HR software integration can be less challenging if HR prioritizes systems, works with IT and reads the fine print of what a vendor offers.
By many accounts, there's never been a better time to invest in HR technology. This technology can analyze data more efficiently than ever to provide detailed insight. Analytical power is all well and good, but with organizations stacking technologies to perform a multitude of functions, their top priority needs to be effective HR software integration.
"The single biggest challenge is the sheer number of fragmented systems that organizations have as part of the typical client-IT estate," said Gordon Ash, a divisional vice president of Global Partnerships for ADP. Organizations often have more than 50 HR and payroll systems, according to an ADP Research Institute's 2017 Global HCM Decision Makers' Research.
Consolidating "differing data and processes to a single set of aligned processes and experience is a considerable effort, and it requires the right solution and planning," he said. Fortunately, Ash has four best practices for organizations to consider before they embark on their next HR software integration project.
1. A Set Order of Integration Helps
Global organizations looking to streamline their HR functions should first understand that every technology implementation requires time, patience and effort to ensure successful adoption, Ash said. Yet, even when taking a methodical approach, implementation is still a burden on resources.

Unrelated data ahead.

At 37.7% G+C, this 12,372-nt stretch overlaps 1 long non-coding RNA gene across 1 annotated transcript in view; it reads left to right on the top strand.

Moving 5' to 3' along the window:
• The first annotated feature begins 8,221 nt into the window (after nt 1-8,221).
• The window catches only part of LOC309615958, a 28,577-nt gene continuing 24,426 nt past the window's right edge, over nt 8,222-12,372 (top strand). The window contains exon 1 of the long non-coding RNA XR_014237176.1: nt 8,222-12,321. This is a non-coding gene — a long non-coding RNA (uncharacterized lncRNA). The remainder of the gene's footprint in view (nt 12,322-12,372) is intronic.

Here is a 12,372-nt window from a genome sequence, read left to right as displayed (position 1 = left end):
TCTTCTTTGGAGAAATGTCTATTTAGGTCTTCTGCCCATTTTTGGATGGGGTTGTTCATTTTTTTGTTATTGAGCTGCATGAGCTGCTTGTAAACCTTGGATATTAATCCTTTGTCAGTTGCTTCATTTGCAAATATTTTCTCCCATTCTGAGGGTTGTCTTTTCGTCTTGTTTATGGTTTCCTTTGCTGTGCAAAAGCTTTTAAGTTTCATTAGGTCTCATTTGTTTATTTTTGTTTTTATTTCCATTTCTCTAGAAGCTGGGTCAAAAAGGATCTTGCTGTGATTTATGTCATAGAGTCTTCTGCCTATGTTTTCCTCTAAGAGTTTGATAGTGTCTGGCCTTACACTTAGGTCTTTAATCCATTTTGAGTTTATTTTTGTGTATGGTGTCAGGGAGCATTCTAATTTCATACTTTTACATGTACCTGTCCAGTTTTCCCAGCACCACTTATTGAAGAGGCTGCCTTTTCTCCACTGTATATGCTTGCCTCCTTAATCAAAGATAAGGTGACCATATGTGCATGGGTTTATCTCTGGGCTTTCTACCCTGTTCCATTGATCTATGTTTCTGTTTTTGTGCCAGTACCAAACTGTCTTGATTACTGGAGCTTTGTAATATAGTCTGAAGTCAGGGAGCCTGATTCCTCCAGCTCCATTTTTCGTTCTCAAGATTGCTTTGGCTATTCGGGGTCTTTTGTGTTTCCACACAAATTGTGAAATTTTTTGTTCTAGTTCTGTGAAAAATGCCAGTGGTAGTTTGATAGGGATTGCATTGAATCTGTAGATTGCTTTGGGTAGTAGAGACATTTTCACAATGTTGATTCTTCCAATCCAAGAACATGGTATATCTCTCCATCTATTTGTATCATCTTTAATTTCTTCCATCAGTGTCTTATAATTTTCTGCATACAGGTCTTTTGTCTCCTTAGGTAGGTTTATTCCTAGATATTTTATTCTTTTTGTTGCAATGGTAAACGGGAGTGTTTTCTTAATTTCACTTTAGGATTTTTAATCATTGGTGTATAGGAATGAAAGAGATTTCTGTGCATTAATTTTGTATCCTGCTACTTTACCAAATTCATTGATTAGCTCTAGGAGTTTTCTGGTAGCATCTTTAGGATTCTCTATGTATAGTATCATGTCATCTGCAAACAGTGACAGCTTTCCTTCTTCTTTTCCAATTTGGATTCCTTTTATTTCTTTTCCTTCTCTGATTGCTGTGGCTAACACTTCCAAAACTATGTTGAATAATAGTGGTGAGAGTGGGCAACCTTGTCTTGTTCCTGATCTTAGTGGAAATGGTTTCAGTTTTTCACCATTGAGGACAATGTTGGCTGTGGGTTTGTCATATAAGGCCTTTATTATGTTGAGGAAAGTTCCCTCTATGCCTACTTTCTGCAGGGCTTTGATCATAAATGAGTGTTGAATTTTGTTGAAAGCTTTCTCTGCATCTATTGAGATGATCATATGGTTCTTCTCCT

According to Ash, there isn't a perfect order to integration, but he has seen global organizations succeed by either focusing first on payroll or on an effort that combines payroll with time and core HR. If that seems ambitious, he recommends tackling payroll and time first to establish a global data model and infrastructure that's demanded by payroll functions. Building out core HR and talent can be followed by an integration into payroll.
"HR core first is often seen as the organizational 'quick win' as it can typically be centrally managed and perceived to bring the quickest results," he said. "But, and it is a considerable 'but,' if the HR solution is implemented in isolation without the full consideration of the other data sources and consumers of payroll, HR processes, and pension retirement, the HR solution will not integrate easily … causing significant delay or even failure of the project globally."
2. Strive to Make IT's Job Easier
Integration, good or bad, places a big burden on IT pros, Ash offered. So, when you're integrating payroll first, make sure your payroll experts sit at the table with IT. Their presence can lessen risk and even though payroll data is never "entirely correct," having payroll experts there should help ensure the best possible data is pushed forward, he said.
Ash cautions that automatic integration is a route to explore only when system requirements are considered simultaneously. Also, be mindful of silos and too many manual processes.
"When organizations consider, as an example, the HR system of record in isolation, the solution undoubtedly fails in meeting the needs of the payroll solution," Ash said. This creates "gaps in the offering, inadequate user experience and missed productivity and cost savings." Organizations should "strongly evaluate the platform's ability to reduce or even remove the frequency of manual data re-keying or uploads," according to Ash.